Mimi Swartz's Profile Photo

Mimi Swartz, the author, with Sherron Watkins, of Power Failure, The Inside Story of the Collapse of Enron, is an executive editor of Texas Monthly. Previously, she was a staff writer at Talk, from April 1999 to April 2001, and a staff writer at the New Yorker from 1997 to 2001. Prior to joining the New Yorker, she worked at Texas Monthly for thirteen years. In 1996 Swartz was a finalist for two National Magazine Awards and won in the public interest category for “Not What the Doctor Ordered.” She was also a National Magazine Award finalist for her November 2005 issue story on tort reform, titled “Hurt? Injured? Need a Lawyer? Too Bad!” and won the 2006 John Bartlow Martin Award for Public Interest, Magazine Journalism, for the same story. In 2013 she won her second National Magazine Award (again in the category of public interest), for “Mothers, Sisters, Daughters, Wives,” a compelling look at the state of women's health care in Texas. 

Over the years, Swartz’s work has appeared in Vanity Fair, Esquire, Slate, National Geographic, and the New York Times’ op-ed page and Sunday magazine. It has also been collected in Best American Political Writing 2006 and Best American Sportswriting 2007. She has been a member of the Texas Institute of Letters since 1994. Swartz grew up in San Antonio and graduated from Hampshire College, in Amherst, Massachusetts. She now lives in Houston with her husband, John Wilburn, and son, Sam.

317 Articles

Feature|
March 1, 2006

Heartbreak High

If the war is an unpleasant abstraction in the rest of the country, it’s omnipresent at Killeen Shoemaker, where many of the children of the enlisted men and women of Fort Hood are enrolled—and pray for peace every single day.

Where I'm From|
December 1, 2005

Kirbyjon Caldwell

One evening Ike and Tina came over for dinner to my mom and dad’s house. Tina kissed me on the forehead before I went to bed.

Health|
March 1, 2005

Till Death Do Us Part

The marriage of Baylor College of Medicine and Methodist Hospital should have been made in heaven—and until recently, it was. Their nasty breakup is a bell tolling for American medicine.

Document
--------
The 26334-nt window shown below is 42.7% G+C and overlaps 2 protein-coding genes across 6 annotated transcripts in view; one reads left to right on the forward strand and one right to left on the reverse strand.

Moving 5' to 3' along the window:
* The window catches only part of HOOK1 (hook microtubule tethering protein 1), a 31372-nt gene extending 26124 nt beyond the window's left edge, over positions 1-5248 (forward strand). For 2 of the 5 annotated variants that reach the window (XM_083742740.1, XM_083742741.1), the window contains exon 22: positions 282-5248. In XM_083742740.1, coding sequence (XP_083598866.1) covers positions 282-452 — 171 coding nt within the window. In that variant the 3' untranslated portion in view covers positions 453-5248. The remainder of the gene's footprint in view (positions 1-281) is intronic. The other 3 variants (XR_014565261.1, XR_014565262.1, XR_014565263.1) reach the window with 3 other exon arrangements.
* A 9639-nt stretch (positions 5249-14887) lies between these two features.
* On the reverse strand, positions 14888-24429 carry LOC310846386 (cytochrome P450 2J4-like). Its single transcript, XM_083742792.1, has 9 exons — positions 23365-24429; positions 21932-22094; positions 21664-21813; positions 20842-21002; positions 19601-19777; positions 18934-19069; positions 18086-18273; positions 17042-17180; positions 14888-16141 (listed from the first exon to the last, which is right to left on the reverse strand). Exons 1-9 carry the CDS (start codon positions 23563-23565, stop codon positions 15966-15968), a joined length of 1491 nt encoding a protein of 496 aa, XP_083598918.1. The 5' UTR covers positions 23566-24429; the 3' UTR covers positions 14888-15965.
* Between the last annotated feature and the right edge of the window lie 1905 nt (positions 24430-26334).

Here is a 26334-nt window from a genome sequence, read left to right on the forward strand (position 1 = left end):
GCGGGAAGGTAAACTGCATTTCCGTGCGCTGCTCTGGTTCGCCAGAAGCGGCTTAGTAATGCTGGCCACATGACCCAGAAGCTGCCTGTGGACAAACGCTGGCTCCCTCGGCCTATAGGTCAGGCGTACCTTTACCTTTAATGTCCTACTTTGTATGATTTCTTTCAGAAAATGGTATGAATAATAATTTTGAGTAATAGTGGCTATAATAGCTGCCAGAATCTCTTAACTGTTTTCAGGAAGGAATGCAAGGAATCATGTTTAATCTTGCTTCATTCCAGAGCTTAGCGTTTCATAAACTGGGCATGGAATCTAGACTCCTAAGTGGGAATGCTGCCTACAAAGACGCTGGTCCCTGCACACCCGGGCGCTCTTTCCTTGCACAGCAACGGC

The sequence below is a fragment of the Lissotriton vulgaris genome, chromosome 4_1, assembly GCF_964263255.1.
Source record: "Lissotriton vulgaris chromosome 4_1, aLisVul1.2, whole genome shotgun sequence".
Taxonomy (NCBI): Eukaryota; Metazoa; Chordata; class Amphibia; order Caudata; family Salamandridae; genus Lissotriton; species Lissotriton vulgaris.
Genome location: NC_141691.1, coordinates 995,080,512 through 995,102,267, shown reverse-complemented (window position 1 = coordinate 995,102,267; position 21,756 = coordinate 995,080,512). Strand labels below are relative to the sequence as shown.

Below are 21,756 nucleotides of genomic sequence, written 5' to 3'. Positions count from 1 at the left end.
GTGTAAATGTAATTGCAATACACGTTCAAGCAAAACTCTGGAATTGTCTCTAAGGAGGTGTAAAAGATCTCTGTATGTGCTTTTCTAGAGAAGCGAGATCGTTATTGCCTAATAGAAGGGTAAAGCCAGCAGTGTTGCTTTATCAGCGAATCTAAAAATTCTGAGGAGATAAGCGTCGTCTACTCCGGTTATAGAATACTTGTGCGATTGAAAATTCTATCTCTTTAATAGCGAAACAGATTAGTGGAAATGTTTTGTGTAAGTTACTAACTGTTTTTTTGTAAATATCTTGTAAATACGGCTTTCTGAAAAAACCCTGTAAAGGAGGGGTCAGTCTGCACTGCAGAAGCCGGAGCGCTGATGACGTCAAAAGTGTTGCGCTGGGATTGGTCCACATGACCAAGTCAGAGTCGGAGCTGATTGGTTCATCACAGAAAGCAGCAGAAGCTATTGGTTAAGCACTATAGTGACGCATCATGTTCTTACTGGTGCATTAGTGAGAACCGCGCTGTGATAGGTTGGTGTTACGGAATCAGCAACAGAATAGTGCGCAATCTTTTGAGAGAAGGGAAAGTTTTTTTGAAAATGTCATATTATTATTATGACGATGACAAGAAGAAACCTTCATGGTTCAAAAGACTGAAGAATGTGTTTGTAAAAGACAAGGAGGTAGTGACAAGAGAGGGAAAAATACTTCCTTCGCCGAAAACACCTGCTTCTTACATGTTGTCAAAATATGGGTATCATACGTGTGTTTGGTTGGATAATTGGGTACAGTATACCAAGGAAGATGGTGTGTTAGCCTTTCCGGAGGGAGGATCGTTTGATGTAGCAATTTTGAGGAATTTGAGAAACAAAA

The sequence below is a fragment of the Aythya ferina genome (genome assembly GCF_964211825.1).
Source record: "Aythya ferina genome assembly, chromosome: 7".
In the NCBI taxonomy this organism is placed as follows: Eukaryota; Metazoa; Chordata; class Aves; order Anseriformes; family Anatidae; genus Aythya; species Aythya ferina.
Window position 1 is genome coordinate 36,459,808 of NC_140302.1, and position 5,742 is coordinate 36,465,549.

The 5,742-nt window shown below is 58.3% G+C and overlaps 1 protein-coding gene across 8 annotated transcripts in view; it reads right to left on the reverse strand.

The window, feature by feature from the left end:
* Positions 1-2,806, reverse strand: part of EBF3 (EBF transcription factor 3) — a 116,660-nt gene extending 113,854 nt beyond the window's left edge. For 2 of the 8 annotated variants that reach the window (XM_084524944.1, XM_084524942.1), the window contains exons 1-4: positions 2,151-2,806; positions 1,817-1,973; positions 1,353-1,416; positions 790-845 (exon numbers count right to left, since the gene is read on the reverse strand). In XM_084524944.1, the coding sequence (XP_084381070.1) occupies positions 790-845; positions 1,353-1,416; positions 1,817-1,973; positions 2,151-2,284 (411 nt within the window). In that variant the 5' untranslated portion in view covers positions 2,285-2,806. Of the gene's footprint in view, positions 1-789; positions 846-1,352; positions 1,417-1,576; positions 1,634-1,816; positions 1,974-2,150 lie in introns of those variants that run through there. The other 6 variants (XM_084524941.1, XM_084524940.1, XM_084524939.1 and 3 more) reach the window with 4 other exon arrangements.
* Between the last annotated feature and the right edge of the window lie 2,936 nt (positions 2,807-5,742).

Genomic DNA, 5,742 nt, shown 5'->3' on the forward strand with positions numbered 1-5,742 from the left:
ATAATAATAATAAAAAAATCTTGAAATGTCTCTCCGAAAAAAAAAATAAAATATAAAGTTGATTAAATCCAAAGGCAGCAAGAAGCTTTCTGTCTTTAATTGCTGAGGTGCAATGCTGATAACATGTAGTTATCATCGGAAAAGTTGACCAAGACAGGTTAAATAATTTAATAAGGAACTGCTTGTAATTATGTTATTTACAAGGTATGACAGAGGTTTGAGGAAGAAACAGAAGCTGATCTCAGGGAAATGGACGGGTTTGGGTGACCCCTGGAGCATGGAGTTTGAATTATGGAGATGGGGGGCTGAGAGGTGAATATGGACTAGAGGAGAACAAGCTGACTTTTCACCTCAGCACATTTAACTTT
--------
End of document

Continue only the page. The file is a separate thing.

Politics & Policy|
April 30, 2004

Cast Away

For Sharon Bush, membership in the world's most powerful family had its privileges. But as she discovered after her husband of 23 years—the brother of one president and the son of another—ended their marriage via e-mail, it can be revoked without warning.

Politics & Policy|
November 1, 2003

The Witness

For forty years Nellie Connally has been talking about that day, when she was in that car and saw that tragedy unfold. She’s still talking—and now she’s writing too.

Web Exclusive|
April 1, 2002

Man Hunt

Executive editor Mimi Swartz talks about Wadih el-Hage and this month's cover story, "The Traitor Next Door."

True Crime|
April 1, 2002

The Traitor Next Door

His name was Wadih el-Hage. He had an American wife and American kids, a home in Arlington, a job at a tire store in Fort Worth, and a secret past that led straight to Osama bin Laden.

Energy|
November 1, 2001

How Enron Blew It

The Houston-based energy giant put the pursuit of profits ahead of all other corporate goals, which fostered a climate of workaholism and paranoia. And that was only part of the problem.

Feature|
May 31, 2001

Good-bye to All That

Austinites thought the high-tech boom wouldn't change them, but it turned their city into something that more closely resembled Houston or Dallas in the golden eighties. Now they're paying the price.

Style & Design|
June 30, 1997

Westheimer, Ho!

Accessories for sexual adventurers, columns for your Craftsman bungalow, tasteful tables made from old manhole covers: You can find it all on this reborn Houston strip.

Texas History|
May 31, 1997

Sloane, Alone

Dallas’ Sloane Simpson was a society queen who enchanted New York, seduced Mexico City, and turned Acapulco into a jet-set getaway. But when she died last year at age eighty, she was almost completely forgotten.

Being Texan|
March 1, 1997

Green Eggs and Kao

I thought I’d teach my young son’s Laotian friend about all the essentials of American culture, including Dr. Seuss. I just never imagined how much he’d teach me.

True Crime|
February 1, 1997

Brenham’s Paradise Lost

An idyllic small town confronts a controversial rape case involving four high school boys and a thirteen-year-old girl and discovers that nothing is certain—except that its children can’t escape the big-city culture of teenage sex.

Politics & Policy|
February 1, 1996

Congressman Clueless

Steve Stockman was supposed to have been a lethal weapon in the Republicans’ fight to unmake the Great Society. Instead the freshman legislator has been a loose cannon—an outsider in his own party.

Lifestyle|
June 30, 1995

Sand Dollars

Gigantic homes. Gala parties. Nonstop schmoozing. The hip summer playground of Houston’s high society is … Galveston?

Books|
April 1, 1995

Lonesome Cowboy

A year after Robert James Waller left Iowa for the quieter climes of Big Bend, the best-selling author is discovering that it’s one thing to live like a Texan and quite another to be one.

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